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Ninth Circuit affirms district court’s dismissal of Army sergeant’s lawsuit alleging that main character in film “The Hurt Locker” was based on his experiences without his consent, holding that film spoke to issues of public nature and was protected by First Amendment.

Army Sergeant Jeffrey Sarver sued the writer, director and producer of “The Hurt Locker,” along with several corporate defendants, asserting a number of state law claims, including misappropriation of his likeness and right of publicity. Sarver alleged that the film’s main character, Will James, was based on his life, that he did not consent to this use and that the film falsely portrayed him in a way that harmed his reputation. After defendants successfully moved to transfer the case from New Jersey to California, defendants moved to strike Sarver’s complaint under California’s anti-SLAPP statute. The district court dismissed all of Sarver’s claims, concluding that the anti-SLAPP statute applied because the defendants were engaged in the exercise of free speech in connection with a public issue, and that the film’s use of Sarver’s identity was transformative. Sarver appealed.

As a preliminary matter, the Ninth Circuit panel concluded that the district court properly applied California law instead of New Jersey law because California had the most significant relationship to the litigation, and that defendants’ anti-SLAPP motions were timely filed under Federal Rule of Civil Procedure 56.

The Ninth Circuit then assessed the merits of defendants’ motions by applying the anti-SLAPP statute’s two-prong analysis. First, the panel held that defendants had successfully shown that the film’s narrative of central character Will James spoke directly to issues of a public nature, namely the Iraq War and the use of improvised explosive devices by insurgents during the war. The panel then evaluated whether Sarver had successfully demonstrated a reasonable probability that he would prevail on his claim — and concluded that he had not. The Ninth Circuit found that “The Hurt Locker” was protected by the First Amendment, which safeguards storytellers who take the stories of real individuals and transform them into art. Because Sarver could not show a compelling state interest in preventing the defendants’ speech, applying California’s right of publicity law would violate the First Amendment. Because Sarver could not state a legally sufficient right of publicity claim, the district court properly granted defendants’ anti-SLAPP motion regarding that claim.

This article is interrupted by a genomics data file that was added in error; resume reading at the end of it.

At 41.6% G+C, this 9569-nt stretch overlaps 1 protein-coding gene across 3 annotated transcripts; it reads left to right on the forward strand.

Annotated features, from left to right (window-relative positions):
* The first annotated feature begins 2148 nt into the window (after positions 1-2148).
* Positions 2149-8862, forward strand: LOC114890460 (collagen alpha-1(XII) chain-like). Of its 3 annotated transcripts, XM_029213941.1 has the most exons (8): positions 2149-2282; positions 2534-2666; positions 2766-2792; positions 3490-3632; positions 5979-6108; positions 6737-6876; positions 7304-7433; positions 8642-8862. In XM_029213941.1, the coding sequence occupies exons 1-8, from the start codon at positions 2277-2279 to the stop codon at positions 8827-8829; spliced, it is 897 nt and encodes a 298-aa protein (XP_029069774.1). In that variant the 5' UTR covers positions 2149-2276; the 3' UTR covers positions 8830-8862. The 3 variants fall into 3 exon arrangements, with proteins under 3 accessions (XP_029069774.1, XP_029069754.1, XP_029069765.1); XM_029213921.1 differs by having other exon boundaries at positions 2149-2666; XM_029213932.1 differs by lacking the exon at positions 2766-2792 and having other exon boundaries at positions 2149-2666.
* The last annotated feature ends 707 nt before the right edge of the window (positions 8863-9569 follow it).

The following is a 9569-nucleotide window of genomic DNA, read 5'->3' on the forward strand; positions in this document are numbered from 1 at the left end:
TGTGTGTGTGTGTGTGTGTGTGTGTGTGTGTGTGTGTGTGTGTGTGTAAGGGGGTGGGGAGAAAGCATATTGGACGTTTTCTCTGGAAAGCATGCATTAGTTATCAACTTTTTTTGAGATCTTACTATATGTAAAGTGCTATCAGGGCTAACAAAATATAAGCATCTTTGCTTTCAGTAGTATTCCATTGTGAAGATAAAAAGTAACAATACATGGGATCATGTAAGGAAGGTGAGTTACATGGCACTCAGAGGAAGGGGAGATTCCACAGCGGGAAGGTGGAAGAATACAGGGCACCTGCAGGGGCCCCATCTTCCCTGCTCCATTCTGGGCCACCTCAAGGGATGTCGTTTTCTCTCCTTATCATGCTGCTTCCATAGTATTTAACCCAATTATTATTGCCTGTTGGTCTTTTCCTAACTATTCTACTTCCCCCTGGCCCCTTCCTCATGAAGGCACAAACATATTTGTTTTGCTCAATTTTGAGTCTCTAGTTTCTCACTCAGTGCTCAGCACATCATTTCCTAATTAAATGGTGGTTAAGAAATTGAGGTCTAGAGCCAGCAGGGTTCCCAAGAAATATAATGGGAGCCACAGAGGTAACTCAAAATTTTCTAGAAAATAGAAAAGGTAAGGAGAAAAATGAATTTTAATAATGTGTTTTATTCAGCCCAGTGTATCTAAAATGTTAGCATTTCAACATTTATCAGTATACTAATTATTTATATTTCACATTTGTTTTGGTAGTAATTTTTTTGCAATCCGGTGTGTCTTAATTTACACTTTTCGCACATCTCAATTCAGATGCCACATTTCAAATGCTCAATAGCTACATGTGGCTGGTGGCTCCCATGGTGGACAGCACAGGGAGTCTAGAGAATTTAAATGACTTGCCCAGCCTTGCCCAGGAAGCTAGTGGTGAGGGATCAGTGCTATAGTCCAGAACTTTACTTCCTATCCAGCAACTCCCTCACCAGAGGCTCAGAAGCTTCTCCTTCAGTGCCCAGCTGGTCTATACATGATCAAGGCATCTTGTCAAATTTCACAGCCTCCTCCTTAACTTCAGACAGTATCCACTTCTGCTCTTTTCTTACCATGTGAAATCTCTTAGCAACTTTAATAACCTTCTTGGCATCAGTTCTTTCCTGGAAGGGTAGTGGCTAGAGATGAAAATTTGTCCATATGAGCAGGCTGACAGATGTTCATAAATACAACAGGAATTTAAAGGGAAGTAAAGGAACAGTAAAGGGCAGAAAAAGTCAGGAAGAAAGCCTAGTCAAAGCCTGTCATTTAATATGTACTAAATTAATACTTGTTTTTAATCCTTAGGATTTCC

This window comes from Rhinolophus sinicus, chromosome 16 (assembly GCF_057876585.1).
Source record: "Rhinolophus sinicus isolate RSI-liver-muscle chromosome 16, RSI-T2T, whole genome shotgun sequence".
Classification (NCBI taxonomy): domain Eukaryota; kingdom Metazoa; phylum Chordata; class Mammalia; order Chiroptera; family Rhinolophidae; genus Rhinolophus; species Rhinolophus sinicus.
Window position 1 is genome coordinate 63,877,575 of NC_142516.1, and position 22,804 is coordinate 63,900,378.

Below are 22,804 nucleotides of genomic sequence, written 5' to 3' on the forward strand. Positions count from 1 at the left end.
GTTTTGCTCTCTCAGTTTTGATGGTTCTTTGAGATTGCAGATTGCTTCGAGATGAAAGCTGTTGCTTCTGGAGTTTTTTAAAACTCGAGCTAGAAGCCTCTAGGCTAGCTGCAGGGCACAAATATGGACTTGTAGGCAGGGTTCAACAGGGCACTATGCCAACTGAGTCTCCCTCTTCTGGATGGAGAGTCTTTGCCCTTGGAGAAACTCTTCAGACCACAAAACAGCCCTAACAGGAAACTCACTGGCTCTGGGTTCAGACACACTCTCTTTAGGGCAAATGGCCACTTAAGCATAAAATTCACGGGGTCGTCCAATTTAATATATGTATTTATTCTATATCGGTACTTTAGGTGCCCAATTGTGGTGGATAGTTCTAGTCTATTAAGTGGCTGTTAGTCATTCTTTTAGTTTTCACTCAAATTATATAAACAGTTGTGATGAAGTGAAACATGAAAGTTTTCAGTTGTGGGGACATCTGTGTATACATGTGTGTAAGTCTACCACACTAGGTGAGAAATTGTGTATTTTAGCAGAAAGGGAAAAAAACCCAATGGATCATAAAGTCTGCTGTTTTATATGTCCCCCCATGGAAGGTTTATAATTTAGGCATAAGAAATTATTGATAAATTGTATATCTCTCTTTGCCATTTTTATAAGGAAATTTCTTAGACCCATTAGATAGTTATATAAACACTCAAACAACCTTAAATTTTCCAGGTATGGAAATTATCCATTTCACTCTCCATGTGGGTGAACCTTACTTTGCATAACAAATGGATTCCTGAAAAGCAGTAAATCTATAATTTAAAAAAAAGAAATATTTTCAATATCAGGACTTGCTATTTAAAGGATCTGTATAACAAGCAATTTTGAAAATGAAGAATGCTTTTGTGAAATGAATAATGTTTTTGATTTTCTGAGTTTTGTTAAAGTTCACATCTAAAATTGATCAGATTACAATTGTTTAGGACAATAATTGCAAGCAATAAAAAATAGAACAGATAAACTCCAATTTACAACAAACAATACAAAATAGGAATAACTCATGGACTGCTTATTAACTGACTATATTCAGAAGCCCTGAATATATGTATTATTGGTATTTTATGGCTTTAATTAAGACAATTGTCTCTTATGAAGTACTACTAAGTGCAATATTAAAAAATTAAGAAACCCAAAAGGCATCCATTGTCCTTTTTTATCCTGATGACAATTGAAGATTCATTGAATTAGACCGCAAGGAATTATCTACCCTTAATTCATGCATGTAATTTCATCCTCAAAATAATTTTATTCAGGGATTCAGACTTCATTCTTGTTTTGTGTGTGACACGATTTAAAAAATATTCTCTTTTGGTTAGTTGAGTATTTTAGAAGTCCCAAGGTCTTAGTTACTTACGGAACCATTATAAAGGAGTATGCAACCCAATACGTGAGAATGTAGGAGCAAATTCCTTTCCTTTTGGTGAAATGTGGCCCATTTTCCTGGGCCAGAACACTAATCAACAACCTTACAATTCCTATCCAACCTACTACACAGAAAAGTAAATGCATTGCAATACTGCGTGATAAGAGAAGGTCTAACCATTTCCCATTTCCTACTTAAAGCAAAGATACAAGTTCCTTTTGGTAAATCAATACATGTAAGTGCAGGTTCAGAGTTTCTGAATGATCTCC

The Ninth Circuit also affirmed the district court’s dismissal of Sarver’s claims for false light, defamation, breach of contract, intentional infliction of emotional distress, fraud and constructive fraud/negligent misrepresentation, concluding that the film’s overall depiction of the Will James character was as a heroic figure, that this depiction would not offend a reasonable person and that no facts supported the notion that defendants’ use of Sarver’s identity and person was outrageous.